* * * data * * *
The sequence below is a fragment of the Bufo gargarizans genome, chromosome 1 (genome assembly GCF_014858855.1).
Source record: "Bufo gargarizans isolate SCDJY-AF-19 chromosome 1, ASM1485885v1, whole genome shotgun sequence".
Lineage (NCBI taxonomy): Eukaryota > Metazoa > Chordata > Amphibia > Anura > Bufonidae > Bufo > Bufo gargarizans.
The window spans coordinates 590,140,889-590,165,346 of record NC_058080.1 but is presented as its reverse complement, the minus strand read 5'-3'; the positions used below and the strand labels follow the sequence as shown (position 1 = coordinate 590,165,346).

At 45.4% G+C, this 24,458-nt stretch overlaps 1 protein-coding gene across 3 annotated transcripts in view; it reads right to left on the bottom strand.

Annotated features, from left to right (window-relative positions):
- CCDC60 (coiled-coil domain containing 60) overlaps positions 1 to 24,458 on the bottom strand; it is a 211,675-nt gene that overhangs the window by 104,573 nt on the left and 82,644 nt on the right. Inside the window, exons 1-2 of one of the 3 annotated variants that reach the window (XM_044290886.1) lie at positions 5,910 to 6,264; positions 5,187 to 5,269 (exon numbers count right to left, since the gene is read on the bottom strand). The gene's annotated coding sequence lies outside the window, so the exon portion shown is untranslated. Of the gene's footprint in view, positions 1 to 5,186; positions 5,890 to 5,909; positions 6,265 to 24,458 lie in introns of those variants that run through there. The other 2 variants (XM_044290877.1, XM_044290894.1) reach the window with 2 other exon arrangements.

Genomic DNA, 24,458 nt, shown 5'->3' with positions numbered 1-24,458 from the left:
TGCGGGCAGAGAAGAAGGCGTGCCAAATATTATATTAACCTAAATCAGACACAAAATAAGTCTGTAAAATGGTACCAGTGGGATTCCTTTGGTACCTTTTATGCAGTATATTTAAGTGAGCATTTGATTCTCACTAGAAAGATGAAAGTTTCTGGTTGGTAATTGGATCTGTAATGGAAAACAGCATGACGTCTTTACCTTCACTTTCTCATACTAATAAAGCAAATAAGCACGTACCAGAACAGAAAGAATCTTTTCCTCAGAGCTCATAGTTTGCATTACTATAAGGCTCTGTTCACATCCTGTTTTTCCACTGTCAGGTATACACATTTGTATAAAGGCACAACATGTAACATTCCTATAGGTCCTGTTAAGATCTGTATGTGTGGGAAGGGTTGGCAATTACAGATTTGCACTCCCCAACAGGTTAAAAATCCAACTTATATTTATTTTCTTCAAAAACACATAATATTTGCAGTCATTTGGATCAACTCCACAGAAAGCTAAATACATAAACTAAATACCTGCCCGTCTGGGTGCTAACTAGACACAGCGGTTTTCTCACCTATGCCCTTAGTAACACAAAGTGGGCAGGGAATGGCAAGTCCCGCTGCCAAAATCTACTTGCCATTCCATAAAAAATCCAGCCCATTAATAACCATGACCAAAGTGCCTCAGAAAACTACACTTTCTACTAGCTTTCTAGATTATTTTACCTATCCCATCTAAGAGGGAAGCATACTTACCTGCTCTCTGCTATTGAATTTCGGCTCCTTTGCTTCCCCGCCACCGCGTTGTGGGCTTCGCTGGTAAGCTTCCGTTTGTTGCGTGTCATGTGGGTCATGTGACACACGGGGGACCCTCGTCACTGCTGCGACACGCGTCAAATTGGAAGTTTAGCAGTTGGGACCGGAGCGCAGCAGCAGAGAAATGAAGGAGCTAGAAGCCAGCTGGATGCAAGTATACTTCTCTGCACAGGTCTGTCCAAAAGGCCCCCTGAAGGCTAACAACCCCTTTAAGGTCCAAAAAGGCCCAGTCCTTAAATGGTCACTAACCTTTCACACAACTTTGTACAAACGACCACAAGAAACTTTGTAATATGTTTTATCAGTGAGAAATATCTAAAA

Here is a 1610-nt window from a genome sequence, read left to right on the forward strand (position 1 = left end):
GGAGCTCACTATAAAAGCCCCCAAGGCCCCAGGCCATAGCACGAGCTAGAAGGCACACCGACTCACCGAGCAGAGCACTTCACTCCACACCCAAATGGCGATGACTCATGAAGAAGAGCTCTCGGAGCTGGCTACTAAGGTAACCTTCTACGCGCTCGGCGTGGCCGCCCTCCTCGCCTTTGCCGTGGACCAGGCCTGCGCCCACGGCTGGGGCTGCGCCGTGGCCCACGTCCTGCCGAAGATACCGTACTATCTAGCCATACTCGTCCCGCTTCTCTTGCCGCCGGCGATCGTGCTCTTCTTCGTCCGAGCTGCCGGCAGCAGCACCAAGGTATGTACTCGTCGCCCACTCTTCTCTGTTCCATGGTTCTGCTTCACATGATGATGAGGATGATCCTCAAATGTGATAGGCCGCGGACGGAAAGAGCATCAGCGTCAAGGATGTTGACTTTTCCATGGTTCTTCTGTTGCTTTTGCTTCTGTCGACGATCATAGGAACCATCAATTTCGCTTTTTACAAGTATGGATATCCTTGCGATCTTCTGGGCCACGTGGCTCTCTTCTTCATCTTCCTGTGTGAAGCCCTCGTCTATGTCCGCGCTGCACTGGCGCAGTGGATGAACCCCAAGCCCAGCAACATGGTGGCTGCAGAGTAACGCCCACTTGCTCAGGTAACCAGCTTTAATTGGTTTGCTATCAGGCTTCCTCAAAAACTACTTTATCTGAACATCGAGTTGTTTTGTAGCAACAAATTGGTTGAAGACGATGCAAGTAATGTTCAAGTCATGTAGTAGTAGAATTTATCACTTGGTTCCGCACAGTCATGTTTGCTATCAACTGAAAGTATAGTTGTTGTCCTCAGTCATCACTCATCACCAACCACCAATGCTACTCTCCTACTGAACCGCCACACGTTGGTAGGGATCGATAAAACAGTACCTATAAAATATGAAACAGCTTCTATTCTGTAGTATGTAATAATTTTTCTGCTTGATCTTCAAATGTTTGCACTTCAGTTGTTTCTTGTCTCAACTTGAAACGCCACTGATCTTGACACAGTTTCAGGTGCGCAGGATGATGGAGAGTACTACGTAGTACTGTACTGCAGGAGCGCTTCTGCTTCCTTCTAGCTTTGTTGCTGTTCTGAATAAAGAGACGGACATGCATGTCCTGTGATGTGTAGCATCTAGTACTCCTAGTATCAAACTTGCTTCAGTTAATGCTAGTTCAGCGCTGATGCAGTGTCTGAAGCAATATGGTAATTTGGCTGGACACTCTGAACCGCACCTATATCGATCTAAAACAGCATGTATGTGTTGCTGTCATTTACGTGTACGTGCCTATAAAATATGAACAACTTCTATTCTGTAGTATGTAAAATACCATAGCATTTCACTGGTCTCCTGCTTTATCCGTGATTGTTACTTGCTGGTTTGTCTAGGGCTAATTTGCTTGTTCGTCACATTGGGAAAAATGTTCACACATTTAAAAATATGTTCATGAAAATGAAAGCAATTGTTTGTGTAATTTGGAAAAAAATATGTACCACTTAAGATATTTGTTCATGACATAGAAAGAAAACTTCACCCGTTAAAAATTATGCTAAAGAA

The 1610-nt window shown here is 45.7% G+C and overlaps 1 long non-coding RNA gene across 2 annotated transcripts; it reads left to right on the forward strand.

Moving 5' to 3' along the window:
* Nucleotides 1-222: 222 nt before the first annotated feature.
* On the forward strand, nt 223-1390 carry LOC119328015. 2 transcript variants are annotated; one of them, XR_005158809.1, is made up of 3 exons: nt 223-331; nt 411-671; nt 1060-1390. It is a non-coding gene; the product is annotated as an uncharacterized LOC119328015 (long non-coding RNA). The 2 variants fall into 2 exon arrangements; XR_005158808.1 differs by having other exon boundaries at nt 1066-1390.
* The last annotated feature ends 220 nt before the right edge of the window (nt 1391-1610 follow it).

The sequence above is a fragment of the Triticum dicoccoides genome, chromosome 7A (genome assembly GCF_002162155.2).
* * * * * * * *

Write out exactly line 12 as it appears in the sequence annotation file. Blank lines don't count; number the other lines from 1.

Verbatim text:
The 1610-nt window shown here is 45.7% G+C and overlaps 1 long non-coding RNA gene across 2 annotated transcripts; it reads left to right on the forward strand.